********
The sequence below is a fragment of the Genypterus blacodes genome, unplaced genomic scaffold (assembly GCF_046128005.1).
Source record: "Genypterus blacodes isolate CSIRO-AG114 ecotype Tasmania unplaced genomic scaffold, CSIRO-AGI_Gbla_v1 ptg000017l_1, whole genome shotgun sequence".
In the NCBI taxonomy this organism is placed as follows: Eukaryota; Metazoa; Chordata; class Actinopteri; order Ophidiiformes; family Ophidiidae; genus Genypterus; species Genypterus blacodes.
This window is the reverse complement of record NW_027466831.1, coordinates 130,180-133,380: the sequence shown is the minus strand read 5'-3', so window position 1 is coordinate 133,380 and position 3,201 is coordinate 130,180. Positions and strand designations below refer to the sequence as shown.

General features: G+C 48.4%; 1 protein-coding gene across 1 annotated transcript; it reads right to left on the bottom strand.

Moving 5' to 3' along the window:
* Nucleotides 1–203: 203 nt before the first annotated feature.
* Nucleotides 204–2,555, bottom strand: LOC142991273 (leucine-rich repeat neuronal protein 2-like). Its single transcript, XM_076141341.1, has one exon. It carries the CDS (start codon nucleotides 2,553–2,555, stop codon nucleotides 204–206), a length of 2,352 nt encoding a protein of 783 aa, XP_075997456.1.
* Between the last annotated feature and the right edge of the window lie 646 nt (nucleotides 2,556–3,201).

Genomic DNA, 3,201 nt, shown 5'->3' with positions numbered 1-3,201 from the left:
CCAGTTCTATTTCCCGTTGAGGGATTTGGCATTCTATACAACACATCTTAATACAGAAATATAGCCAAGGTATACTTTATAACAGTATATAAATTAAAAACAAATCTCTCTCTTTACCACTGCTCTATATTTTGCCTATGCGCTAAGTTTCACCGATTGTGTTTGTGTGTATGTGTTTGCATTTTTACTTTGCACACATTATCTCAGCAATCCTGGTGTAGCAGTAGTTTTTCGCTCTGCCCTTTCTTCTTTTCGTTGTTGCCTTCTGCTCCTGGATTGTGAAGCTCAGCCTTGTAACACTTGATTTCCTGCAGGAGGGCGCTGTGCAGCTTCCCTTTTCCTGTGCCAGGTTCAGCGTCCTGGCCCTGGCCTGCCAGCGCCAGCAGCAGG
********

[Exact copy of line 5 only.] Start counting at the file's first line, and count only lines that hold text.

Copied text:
General features: G+C 48.4%; 1 protein-coding gene across 1 annotated transcript; it reads right to left on the bottom strand.